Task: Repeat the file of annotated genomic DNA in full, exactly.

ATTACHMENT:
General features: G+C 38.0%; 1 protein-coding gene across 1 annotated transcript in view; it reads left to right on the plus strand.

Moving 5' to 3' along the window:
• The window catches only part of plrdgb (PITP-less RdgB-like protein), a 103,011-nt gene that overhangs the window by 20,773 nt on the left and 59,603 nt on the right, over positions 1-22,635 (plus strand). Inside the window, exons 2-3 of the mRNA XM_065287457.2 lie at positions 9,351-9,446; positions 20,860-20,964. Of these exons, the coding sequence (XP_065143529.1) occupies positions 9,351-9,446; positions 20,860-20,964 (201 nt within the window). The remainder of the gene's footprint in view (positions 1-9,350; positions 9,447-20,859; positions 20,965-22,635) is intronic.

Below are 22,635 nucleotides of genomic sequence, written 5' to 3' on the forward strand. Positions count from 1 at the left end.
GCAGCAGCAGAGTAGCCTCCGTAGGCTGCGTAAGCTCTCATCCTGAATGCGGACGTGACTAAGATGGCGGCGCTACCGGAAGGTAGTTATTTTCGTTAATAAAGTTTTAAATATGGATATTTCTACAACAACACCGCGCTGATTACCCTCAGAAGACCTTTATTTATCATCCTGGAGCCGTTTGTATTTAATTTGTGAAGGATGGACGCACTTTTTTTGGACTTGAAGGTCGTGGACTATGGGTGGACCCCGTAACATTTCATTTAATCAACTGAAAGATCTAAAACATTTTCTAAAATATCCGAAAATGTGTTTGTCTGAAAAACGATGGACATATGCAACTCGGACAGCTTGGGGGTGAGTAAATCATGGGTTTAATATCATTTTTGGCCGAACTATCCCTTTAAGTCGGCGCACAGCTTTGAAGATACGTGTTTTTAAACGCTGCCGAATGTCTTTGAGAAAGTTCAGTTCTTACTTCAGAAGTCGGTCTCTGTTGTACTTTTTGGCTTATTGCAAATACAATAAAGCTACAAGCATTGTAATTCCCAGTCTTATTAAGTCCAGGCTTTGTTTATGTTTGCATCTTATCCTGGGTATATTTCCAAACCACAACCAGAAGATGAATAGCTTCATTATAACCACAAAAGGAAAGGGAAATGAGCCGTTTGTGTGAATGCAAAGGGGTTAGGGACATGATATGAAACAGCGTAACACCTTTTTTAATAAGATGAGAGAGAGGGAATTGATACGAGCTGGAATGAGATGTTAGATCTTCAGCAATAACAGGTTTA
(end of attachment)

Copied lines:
General features: G+C 38.0%; 1 protein-coding gene across 1 annotated transcript in view; it reads left to right on the plus strand.

Moving 5' to 3' along the window:
• The window catches only part of plrdgb (PITP-less RdgB-like protein), a 103,011-nt gene that overhangs the window by 20,773 nt on the left and 59,603 nt on the right, over positions 1-22,635 (plus strand). Inside the window, exons 2-3 of the mRNA XM_065287457.2 lie at positions 9,351-9,446; positions 20,860-20,964. Of these exons, the coding sequence (XP_065143529.1) occupies positions 9,351-9,446; positions 20,860-20,964 (201 nt within the window). The remainder of the gene's footprint in view (positions 1-9,350; positions 9,447-20,859; positions 20,965-22,635) is intronic.

Below are 22,635 nucleotides of genomic sequence, written 5' to 3' on the forward strand. Positions count from 1 at the left end.
GCAGCAGCAGAGTAGCCTCCGTAGGCTGCGTAAGCTCTCATCCTGAATGCGGACGTGACTAAGATGGCGGCGCTACCGGAAGGTAGTTATTTTCGTTAATAAAGTTTTAAATATGGATATTTCTACAACAACACCGCGCTGATTACCCTCAGAAGACCTTTATTTATCATCCTGGAGCCGTTTGTATTTAATTTGTGAAGGATGGACGCACTTTTTTTGGACTTGAAGGTCGTGGACTATGGGTGGACCCCGTAACATTTCATTTAATCAACTGAAAGATCTAAAACATTTTCTAAAATATCCGAAAATGTGTTTGTCTGAAAAACGATGGACATATGCAACTCGGACAGCTTGGGGGTGAGTAAATCATGGGTTTAATATCATTTTTGGCCGAACTATCCCTTTAAGTCGGCGCACAGCTTTGAAGATACGTGTTTTTAAACGCTGCCGAATGTCTTTGAGAAAGTTCAGTTCTTACTTCAGAAGTCGGTCTCTGTTGTACTTTTTGGCTTATTGCAAATACAATAAAGCTACAAGCATTGTAATTCCCAGTCTTATTAAGTCCAGGCTTTGTTTATGTTTGCATCTTATCCTGGGTATATTTCCAAACCACAACCAGAAGATGAATAGCTTCATTATAACCACAAAAGGAAAGGGAAATGAGCCGTTTGTGTGAATGCAAAGGGGTTAGGGACATGATATGAAACAGCGTAACACCTTTTTTAATAAGATGAGAGAGAGGGAATTGATACGAGCTGGAATGAGATGTTAGATCTTCAGCAATAACAGGTTTA